PINEHURST, N.C. – Martin Kaymer won the 114th U.S. Open championship by a million and one strokes on Sunday, which should once again vault him directly into the spotlight.
He’ll become a household name. His Q-rating will skyrocket. Hey, maybe he’ll even get a bag deal.
That’s terrific news, right? Well, not exactly.
There’s a strange juxtaposition in the world of professional golf. Those who gravitate toward the game at a young age for its insular nature, spending so many lonesome hours on the range in solitary pursuit of finding a secret in the dirt, often become proficient enough that they are eventually thrust into the limelight.
Kaymer has been in this position before. He won the 2010 PGA Championship and became the world’s No. 1-ranked player six months later.
And he hated it. Or at least, he didn’t really enjoy it.
Not the part about reaching the pinnacle of what every golfer strives for, but living life in that bubble. Absorbing attention when he never actually craved it.
He talked about this last year. It was during a quiet moment on a practice green, after his No. 1 ranking had ballooned to something more inconspicuous. After his major championship win had been surpassed by so many others.
“Everything you do, everything you say, all of a sudden becomes very important. You’re not really used to that,” he said at the time. “Tiger [Woods] grew up with it since he was a child –all the media, all the attention. But for the rest of us, it’s not normal. It really takes some time.”
It’s not that he’s unaccommodating. In fact, the very opposite is true. Kaymer is considerate to a fault. He’s been asked to address the swing changes which led to his downfall in recent years so many times that it would leave most other players spitting fire when asked again. He simply tries to explain it for the thousandth time in the same way as the first.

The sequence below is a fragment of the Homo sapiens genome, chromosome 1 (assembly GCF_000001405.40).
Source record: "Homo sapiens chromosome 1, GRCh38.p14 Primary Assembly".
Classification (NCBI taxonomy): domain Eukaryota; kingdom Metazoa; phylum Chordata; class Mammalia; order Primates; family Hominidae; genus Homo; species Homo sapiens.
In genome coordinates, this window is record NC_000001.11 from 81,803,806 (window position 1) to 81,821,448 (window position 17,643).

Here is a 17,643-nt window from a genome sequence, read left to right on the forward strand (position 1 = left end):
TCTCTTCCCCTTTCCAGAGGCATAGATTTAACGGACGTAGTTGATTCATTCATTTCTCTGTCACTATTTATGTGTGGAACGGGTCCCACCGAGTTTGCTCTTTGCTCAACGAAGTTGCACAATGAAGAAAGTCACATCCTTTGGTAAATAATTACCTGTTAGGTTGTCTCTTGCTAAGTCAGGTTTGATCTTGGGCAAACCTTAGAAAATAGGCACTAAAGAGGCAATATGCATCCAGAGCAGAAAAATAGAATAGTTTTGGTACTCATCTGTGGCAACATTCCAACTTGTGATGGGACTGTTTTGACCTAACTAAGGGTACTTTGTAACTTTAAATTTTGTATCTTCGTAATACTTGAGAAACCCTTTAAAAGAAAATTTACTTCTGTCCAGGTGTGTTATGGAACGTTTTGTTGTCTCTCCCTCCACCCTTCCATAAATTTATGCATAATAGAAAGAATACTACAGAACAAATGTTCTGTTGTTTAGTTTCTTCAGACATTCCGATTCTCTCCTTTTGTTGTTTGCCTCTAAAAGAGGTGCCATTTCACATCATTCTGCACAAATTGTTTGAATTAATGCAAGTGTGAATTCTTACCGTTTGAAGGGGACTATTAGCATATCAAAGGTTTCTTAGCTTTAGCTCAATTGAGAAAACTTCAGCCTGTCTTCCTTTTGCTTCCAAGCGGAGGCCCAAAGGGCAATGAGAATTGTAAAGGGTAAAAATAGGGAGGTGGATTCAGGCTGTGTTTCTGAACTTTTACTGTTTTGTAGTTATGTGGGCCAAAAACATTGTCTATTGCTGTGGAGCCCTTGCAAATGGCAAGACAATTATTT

He deflects attention, rather than coveting it. He is humble, not boastful. He is unassuming, pleasant, cordial and attentive – basically, everything we hope our superstar athletes will be and nothing we expect.
All of that will be on display as he once again finds himself in the spotlight.
He will be asked questions that he wasn’t asked when ranked 68th just two months ago. He will be followed by cameras that didn’t follow him when he wasn’t winning tournaments.
And he believes he’ll handle the celebrity much better than he did before.
“Four years ago I didn't know what's happening,” he explained after Sunday’s runaway victory. “I was not expecting myself to win a major at 25. I was surprised about my performance. I was surprised about a lot of things. I couldn't handle a lot of things that happened in Germany, all the attention that I could get. And then becoming No. 1 in the world, that added another thing. And it was too much.”
At this point, the always sincere Kaymer allows a bit more into his psyche than most of his peers ever would.
“To be completely honest, it was very difficult to handle everything and to play good golf. So right now I am OK with talking to you in a very calm, normal, relaxed way, as if we were having a normal conversation. In the past, I always think I have to say something special and something that might be interesting. Now I just talk and it's a lot easier for me.”
Therein lies the secret as to why he might find more success in the wake of this major championship than he did after the last one.
Swing changes aside, his struggles following the PGA title might have been more directly correlated to spending time in the spotlight. They may have been the effect of a player achieving success in a solitary pursuit, then being forced to constantly explain it.
Kaymer is older now, 29, and wiser to the ways of the world. He’s endured attention thrust upon him and witnessed it being hauled away. He is better prepared for the perpetual glaze of eyeballs staring at him wherever he goes.
He understands this, too. When asked about this prospect following his U.S. Open win, Kaymer just smiled knowingly.
Then he answered: “It’s not exhausting for me anymore.”